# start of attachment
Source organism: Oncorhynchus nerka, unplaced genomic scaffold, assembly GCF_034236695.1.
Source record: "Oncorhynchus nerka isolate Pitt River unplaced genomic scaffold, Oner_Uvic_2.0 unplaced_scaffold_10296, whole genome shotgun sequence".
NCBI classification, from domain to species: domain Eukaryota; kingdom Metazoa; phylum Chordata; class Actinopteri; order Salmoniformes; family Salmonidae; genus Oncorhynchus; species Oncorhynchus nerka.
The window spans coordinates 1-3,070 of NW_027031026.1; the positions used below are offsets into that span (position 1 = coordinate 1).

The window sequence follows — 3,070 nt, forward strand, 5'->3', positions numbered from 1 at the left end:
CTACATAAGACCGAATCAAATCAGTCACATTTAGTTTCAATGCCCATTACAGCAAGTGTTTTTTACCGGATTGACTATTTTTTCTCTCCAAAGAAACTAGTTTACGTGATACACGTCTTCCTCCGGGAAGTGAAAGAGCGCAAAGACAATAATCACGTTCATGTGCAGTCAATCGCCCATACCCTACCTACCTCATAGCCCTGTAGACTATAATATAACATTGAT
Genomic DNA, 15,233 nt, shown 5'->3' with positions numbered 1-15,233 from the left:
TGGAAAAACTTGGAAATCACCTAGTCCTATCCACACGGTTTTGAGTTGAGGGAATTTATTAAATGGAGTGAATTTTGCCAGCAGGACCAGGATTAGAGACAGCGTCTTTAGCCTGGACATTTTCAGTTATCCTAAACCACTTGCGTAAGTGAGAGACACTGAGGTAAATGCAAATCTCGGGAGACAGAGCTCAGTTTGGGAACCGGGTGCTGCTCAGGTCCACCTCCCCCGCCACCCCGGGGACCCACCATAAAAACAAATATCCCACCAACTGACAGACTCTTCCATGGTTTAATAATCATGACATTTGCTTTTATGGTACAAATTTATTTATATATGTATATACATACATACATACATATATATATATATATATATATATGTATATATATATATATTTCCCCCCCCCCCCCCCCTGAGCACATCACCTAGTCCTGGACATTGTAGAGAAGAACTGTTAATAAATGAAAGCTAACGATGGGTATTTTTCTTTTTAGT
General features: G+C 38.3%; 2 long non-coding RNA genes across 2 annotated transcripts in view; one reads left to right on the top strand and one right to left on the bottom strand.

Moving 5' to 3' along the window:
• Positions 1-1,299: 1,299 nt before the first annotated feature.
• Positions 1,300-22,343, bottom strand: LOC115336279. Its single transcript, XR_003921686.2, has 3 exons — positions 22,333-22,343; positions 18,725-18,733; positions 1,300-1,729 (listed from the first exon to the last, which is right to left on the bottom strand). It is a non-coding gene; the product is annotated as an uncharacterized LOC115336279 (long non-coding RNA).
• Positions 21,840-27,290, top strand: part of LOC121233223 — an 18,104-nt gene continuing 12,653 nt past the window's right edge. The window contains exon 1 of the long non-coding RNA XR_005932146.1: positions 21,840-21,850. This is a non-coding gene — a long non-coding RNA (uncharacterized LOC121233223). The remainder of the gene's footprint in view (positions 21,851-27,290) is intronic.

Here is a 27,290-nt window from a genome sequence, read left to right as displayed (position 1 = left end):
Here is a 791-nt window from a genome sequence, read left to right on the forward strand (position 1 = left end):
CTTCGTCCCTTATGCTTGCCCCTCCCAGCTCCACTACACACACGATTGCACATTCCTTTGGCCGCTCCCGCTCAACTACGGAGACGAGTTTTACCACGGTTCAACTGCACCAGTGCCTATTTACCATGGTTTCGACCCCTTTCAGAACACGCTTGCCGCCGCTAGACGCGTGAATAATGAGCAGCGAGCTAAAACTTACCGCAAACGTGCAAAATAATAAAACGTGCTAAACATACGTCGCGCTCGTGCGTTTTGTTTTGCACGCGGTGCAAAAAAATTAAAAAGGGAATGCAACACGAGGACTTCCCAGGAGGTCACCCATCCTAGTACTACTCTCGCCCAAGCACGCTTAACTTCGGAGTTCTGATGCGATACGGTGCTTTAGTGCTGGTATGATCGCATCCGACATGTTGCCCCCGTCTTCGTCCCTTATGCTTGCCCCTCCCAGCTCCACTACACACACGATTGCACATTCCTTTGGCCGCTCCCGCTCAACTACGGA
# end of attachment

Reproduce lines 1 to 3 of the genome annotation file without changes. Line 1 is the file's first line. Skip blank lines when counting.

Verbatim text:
Source organism: Oncorhynchus nerka, unplaced genomic scaffold, assembly GCF_034236695.1.
Source record: "Oncorhynchus nerka isolate Pitt River unplaced genomic scaffold, Oner_Uvic_2.0 unplaced_scaffold_10296, whole genome shotgun sequence".
NCBI classification, from domain to species: domain Eukaryota; kingdom Metazoa; phylum Chordata; class Actinopteri; order Salmoniformes; family Salmonidae; genus Oncorhynchus; species Oncorhynchus nerka.